Doctors won't have to carry more malpractice insurance

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The Pennsylvania Insurance Department announced today there still aren’t enough medical malpractice insurers in the state to require to doctors to carry at least $750,000 in coverage.

The state will continue to require doctors to carry $500,000 in coverage from a private insurer and to obtain another $500,000 from a state fund called Mcare. The requirement also applies to hospitals and nursing homes.

Mcare covers medical malpractice awards that top the $500,000 of coverage that doctors, hospitals and nursing homes must carry.

When Mcare was created, the plan was for doctors and the other providers to pay an annual surcharge to cover the Mcare payout.

After medical malpractice awards began rising dramatically in the early part of the decade, Gov. Ed Rendell used tax money to pay the entire surcharge for high risk specialists and half the surcharge for other doctors.

That program, still in effect, is expected to contribute $138 million toward doctors’ medical malpractice expenses this year.

A 2002 law aimed at reducing medical malpractice lawsuits and improving patient safety calls for phasing out Mcare and requiring doctors to obtain all malpractice coverage from the private market.

But the phaseout can’t begin until the insurance department concludes there is adequate private coverage available.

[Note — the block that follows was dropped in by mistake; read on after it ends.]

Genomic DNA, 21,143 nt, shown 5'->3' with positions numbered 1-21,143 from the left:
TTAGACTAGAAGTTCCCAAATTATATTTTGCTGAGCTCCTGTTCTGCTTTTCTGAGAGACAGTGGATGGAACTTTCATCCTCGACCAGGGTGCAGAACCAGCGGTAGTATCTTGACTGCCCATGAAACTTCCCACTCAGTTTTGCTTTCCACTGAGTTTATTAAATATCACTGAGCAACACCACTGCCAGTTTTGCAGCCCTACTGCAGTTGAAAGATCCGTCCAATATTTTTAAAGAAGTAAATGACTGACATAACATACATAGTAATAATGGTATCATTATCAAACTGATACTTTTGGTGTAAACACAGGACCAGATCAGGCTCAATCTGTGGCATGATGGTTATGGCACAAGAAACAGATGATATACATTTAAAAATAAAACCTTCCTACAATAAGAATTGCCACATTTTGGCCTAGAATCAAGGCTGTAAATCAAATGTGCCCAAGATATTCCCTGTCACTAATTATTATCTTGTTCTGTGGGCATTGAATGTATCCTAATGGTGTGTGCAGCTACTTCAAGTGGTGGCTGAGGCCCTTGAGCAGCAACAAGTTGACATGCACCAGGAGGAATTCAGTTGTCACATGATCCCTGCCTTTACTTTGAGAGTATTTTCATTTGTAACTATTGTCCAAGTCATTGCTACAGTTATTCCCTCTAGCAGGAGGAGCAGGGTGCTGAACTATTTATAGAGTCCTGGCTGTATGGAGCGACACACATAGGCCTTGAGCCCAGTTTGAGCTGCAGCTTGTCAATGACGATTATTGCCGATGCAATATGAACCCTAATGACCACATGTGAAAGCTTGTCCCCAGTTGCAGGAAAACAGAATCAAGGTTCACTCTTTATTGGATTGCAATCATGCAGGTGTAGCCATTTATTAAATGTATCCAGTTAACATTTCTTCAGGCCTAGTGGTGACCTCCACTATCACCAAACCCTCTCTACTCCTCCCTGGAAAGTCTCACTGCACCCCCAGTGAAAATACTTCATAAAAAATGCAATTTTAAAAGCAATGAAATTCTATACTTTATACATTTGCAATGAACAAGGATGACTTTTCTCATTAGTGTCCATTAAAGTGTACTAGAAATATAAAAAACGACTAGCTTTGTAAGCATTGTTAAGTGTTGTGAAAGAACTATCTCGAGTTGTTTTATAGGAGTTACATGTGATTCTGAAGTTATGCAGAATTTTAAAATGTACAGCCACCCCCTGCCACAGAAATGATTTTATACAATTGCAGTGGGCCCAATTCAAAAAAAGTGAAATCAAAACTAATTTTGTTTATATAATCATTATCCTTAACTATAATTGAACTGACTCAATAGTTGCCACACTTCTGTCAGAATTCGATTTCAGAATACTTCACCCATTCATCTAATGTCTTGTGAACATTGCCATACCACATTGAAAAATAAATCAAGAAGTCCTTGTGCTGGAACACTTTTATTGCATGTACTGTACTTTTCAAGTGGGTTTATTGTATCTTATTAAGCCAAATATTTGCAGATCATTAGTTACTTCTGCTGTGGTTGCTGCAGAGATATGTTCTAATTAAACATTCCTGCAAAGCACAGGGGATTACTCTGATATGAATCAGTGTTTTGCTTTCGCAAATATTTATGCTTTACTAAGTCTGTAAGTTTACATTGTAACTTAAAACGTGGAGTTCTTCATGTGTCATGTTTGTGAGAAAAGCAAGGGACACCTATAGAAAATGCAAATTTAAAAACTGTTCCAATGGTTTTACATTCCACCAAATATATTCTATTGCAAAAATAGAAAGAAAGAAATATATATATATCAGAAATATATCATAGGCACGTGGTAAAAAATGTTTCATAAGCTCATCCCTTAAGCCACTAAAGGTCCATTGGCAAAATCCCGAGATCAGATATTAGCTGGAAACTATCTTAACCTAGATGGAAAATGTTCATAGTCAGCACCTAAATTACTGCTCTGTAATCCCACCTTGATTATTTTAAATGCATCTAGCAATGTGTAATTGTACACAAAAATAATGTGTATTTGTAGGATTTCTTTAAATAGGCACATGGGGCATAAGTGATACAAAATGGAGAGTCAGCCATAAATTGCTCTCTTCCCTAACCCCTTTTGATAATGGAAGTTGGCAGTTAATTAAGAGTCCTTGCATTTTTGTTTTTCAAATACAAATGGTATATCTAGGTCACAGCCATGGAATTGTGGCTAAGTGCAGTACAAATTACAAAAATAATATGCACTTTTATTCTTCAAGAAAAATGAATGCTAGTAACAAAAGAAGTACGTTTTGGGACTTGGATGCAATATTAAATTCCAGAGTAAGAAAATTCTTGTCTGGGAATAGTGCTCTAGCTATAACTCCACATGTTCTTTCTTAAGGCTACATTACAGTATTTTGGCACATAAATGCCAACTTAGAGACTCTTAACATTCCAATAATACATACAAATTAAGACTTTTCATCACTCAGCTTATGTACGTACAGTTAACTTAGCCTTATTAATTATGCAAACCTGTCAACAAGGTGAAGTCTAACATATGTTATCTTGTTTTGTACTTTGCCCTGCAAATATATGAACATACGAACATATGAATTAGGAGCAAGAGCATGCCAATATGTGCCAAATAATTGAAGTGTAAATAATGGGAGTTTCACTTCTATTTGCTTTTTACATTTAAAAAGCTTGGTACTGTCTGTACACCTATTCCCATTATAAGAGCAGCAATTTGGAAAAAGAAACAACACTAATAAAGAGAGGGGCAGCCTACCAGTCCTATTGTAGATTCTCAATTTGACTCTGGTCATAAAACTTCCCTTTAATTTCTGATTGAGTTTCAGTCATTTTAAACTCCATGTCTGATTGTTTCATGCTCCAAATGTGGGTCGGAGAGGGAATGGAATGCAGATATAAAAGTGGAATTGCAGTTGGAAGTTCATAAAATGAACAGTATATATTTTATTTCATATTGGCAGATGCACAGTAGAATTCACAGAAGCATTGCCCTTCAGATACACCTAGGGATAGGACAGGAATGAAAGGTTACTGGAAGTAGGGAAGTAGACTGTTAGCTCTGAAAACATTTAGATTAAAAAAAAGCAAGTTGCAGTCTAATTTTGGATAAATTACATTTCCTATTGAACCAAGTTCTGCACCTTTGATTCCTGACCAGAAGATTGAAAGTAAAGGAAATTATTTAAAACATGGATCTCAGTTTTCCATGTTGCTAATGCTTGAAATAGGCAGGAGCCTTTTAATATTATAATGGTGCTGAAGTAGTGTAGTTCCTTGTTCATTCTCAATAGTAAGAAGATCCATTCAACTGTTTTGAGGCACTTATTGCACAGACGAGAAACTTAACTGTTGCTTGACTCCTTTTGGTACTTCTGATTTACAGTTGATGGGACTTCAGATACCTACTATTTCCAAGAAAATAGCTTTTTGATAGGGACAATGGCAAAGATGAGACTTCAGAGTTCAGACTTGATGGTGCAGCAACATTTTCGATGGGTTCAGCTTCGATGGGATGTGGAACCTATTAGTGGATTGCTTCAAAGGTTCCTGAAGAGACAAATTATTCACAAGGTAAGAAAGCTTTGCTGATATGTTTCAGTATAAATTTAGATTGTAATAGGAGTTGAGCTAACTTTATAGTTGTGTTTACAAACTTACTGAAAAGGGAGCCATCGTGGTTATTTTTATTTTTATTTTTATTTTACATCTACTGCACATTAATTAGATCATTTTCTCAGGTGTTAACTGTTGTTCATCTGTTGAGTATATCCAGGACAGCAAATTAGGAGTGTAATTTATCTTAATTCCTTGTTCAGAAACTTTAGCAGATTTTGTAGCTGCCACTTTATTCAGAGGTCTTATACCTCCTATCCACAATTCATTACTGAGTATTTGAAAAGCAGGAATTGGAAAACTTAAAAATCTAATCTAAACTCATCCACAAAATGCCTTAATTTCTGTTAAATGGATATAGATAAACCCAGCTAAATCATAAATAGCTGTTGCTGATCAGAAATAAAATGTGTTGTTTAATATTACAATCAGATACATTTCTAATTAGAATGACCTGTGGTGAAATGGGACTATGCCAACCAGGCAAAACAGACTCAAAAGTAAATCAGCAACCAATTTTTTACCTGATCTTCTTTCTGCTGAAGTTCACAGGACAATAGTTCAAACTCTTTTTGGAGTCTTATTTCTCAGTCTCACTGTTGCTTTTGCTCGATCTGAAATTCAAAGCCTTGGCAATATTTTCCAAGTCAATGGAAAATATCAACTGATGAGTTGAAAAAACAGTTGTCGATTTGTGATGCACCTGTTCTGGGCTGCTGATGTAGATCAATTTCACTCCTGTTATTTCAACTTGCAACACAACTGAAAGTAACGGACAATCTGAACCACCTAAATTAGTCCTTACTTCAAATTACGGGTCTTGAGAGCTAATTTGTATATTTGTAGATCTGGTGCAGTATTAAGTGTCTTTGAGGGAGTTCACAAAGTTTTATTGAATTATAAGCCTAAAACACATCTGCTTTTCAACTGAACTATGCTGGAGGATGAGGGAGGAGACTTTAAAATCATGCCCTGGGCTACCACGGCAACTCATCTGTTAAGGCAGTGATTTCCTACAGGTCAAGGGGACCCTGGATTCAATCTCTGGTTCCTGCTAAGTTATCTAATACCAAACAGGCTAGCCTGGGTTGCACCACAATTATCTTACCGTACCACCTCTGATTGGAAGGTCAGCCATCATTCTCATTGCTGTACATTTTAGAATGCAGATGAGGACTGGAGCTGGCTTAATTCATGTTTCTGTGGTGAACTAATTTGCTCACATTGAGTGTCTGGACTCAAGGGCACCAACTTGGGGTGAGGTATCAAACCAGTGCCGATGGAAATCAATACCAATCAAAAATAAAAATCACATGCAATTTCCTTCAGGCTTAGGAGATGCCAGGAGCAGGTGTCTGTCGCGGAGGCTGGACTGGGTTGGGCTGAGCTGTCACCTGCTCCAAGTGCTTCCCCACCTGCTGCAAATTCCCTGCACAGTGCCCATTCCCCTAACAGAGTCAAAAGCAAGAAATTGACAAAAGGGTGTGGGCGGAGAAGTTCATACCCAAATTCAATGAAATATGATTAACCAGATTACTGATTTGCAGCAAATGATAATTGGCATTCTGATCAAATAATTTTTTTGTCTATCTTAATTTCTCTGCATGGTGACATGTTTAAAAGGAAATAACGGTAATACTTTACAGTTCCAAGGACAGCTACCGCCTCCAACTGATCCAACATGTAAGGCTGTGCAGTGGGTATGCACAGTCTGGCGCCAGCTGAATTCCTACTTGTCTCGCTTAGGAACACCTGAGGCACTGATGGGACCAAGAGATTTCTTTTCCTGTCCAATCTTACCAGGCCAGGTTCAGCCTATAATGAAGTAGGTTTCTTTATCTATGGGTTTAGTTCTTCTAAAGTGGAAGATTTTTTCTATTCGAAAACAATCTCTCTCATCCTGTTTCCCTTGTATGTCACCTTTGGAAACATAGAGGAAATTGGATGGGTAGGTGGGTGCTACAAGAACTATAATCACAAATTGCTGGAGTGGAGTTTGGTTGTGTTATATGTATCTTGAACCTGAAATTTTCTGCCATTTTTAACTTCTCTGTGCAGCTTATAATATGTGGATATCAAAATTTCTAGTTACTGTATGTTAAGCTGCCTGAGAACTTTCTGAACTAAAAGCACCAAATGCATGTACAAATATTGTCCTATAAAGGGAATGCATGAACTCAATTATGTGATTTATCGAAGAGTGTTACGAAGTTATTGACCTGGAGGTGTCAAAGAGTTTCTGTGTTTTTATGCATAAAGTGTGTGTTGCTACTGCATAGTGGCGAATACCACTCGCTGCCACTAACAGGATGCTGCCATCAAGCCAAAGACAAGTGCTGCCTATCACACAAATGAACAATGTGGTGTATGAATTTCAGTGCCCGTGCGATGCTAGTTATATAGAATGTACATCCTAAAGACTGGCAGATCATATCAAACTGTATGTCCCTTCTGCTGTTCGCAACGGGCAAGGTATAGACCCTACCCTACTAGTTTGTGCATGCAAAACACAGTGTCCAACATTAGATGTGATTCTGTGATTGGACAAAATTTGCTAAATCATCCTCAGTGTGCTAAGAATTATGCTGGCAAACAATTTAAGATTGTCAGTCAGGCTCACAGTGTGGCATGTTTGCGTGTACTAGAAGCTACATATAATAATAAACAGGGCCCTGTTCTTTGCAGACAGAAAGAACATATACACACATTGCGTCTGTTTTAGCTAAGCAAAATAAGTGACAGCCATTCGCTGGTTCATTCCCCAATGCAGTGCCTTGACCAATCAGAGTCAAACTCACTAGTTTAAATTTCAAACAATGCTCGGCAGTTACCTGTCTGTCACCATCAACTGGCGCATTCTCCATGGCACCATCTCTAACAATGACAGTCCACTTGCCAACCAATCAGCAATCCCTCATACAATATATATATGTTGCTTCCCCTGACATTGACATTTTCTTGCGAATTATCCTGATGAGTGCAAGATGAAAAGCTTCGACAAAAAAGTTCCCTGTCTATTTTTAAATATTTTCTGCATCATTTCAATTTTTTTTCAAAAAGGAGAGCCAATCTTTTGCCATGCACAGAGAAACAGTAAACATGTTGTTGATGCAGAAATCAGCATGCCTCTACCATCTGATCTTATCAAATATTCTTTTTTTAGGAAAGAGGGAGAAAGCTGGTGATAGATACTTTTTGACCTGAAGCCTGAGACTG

Today, Deputy Insurance Commissioner Randy Rohrbaugh announced “there continues to be improvement in the medical malpractice marketplace,” but not enough to require doctors to obtain the additional coverage.

He said he based his determination on an actuarial study by Pricewaterhouse Coopers.

The Pennsylvania Medical Society favors eliminating Mcare, saying it discourages doctors from coming to Pennsylvania because they have to pay toward malpractice cases that happened before they arrived.

But the society also warns of a spike in premiums paid by doctors. Once all the Mcare cases are paid off, the society wants the money to be used to subsidize doctors’ malpractice premiums.

The money that Rendell has used to help cover their Mcare costs comes from several sources, including a 25 cent per pack tax on cigarettes, that generates $230 million per year.

Since 2001, the number of medical malpractice lawsuits filed in Pennsylvania has dropped from 2,659 to 1,693. The Mcare payout for awards topping $500,000 has dropped from $341 in 2000 to $210 million in 2006.
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